The obvious implication for a conservatorium-free society is two-fold: at the very least, it means fewer performances of quality and the reduced likelihood for students to access teaching of a high standard, whatever the genre. Fewer performances reduce musical opportunities, but lack of quality training has a more acute effect: reduced access to competitive standards. By the time the student is faced with the realisation that their experience is insufficient, it is already too late.

… a critically important objective of the teaching programs in the regional Conservatoriums ought to be to bring children, by Year Twelve, to a level which would equip them to enter tertiary programs broadly educated, confident and well-prepared for success in music.iv

On the surface of it, these undertones are sufficient for concern about inequity. Considering the broader potential advantage a conservatorium-style institution might bring to a community, the implications are significant.

The conservatorium is more than a place for music training, rehearsal and performance. It is a cultural asset with the potential to offer cultural energy to the place in which it exists. It has the capacity to serve as a focal point for music. The creation of enduring links of many kinds reaches beyond those who study or have interest in music performance. In these ways, an institution shapes its own ‘place’.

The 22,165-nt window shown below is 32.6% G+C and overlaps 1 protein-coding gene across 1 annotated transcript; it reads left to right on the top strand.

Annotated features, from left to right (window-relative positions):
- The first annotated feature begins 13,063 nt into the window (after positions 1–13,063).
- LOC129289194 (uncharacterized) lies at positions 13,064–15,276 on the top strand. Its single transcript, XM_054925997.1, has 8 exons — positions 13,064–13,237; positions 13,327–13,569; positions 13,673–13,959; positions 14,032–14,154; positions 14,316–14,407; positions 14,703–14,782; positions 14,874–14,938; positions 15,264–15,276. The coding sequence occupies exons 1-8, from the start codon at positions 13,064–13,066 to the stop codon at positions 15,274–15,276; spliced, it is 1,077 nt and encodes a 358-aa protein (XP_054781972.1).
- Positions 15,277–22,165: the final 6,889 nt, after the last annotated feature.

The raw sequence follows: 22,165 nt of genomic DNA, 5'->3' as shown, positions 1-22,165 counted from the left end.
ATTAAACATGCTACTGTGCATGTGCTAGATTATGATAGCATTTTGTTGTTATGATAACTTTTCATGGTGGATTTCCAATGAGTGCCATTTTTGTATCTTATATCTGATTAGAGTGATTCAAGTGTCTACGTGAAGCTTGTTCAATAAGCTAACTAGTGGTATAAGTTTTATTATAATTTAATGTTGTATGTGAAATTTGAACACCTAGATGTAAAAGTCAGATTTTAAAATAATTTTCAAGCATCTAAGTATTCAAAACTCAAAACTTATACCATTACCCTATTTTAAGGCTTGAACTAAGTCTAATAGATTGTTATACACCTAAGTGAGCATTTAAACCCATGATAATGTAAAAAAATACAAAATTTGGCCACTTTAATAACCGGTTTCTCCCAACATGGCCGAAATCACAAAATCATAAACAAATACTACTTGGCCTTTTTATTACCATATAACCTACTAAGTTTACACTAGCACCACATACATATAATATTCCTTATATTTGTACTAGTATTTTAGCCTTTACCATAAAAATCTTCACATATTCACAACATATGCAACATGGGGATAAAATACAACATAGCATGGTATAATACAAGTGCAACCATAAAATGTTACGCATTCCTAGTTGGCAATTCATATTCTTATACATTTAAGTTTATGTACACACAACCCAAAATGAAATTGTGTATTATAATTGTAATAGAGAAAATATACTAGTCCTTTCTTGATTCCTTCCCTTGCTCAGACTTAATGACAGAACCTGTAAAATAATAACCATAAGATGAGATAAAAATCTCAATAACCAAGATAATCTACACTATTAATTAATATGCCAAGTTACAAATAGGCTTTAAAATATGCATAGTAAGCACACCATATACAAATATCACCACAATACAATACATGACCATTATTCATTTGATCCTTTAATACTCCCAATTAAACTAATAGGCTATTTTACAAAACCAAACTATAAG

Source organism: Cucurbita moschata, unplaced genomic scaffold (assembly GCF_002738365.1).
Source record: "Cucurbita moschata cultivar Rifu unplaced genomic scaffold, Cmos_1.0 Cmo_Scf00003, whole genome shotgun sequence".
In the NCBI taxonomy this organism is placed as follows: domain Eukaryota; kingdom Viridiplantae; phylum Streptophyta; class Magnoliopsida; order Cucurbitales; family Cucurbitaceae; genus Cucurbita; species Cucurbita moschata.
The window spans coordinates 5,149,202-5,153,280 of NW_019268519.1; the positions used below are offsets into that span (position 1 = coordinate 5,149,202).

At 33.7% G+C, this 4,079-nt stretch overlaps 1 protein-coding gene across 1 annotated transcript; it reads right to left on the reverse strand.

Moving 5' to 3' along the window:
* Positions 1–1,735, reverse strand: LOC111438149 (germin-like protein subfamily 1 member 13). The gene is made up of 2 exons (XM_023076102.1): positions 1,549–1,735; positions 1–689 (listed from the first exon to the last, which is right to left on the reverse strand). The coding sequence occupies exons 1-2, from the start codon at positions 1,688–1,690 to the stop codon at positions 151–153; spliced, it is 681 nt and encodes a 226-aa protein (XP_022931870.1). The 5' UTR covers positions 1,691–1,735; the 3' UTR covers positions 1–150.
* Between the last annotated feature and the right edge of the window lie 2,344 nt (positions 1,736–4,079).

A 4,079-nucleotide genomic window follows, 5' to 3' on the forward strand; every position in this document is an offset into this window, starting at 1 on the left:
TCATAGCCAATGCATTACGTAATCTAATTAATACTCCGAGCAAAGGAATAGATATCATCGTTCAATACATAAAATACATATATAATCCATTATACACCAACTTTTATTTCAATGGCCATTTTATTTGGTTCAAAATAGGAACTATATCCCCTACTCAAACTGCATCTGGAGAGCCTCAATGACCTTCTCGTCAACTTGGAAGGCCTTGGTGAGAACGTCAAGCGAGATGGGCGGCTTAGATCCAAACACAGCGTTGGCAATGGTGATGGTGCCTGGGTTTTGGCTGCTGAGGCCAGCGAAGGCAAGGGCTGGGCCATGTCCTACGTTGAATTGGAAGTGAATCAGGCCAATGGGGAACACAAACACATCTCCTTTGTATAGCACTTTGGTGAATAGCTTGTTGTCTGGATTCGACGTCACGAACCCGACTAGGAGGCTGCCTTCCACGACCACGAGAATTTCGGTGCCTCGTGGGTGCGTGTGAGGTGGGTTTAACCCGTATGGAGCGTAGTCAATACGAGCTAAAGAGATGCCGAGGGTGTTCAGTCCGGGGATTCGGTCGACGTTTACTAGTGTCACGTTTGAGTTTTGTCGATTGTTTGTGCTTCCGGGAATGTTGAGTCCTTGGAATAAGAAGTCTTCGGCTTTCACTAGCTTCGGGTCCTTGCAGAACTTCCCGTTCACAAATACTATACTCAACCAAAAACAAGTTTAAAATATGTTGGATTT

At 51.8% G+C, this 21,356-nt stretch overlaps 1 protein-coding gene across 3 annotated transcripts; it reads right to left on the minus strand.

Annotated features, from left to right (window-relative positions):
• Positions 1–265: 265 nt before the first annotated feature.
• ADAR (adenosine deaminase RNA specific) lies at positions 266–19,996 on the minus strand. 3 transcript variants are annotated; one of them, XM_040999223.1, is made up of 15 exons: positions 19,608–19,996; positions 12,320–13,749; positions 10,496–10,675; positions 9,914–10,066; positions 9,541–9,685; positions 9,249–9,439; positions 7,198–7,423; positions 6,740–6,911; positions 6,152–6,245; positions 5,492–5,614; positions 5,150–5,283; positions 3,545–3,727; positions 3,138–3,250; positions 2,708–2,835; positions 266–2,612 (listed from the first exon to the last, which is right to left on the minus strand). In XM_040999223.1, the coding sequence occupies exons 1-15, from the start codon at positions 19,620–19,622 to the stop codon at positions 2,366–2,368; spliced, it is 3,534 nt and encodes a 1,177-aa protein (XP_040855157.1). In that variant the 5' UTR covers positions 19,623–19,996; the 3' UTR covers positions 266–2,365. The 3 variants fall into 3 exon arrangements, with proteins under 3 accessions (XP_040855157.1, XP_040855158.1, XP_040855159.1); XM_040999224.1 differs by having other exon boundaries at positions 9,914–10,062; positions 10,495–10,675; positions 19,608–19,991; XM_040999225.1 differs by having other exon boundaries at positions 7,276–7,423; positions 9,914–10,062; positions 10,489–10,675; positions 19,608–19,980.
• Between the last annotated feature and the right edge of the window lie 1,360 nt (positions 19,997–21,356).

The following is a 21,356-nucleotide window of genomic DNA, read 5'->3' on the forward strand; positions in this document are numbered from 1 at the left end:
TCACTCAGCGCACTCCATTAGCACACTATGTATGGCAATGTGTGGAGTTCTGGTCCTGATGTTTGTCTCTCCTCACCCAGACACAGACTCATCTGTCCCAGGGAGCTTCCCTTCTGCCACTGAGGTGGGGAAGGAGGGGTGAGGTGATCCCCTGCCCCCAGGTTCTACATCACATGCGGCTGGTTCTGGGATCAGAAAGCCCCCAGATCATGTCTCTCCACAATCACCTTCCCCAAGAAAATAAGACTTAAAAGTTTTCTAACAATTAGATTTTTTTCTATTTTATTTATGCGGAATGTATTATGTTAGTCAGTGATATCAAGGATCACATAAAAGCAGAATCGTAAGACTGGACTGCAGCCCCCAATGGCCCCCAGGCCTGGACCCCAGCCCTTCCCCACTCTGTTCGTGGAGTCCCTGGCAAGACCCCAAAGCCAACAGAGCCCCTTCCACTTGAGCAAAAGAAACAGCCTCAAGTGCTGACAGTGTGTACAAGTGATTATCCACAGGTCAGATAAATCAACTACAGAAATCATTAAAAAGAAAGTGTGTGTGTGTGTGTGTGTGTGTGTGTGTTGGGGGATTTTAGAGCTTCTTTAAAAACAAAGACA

Some conservatoria rely on this potential for their success, by seeking to influence a wider audience.

The Central Queensland Conservatorium of Music (CQCM), a small conservatory established in 1989 in regional Queensland is one example of an institution which embedded itself within the community beyond predictable measures. The City of Mackay shaped the evolution of the young institution. Because of the community’s financial support, the CQCM gave higher priority to community needs than those of the parent university. Thus began the relationship which created for Mackay an enduring cultural infrastructure.

From the outset, the CQCM responded to community influence more than is usual of an academic institution: it established a tapestry of cultural industries which complemented its work. At the time, Gillian Wills, Chair of the National Council for Heads of Music Schools (NACTMUS), said that 'music schools can learn from the entrepreneurial spirit of the Central Queensland Conservatorium which is earning between 30 and 40 per cent of its annual budget from continuing education and performance programs.'v

Survival required that the Conservatorium should be woven into the cultural fabric of the region, to provide a tangible demonstration of its usefulness to the community. Part of this strategy resulted in the establishment of a feeder system of instrumental teaching in the schools as well as at the Conservatorium. As Patricia Kelly noted,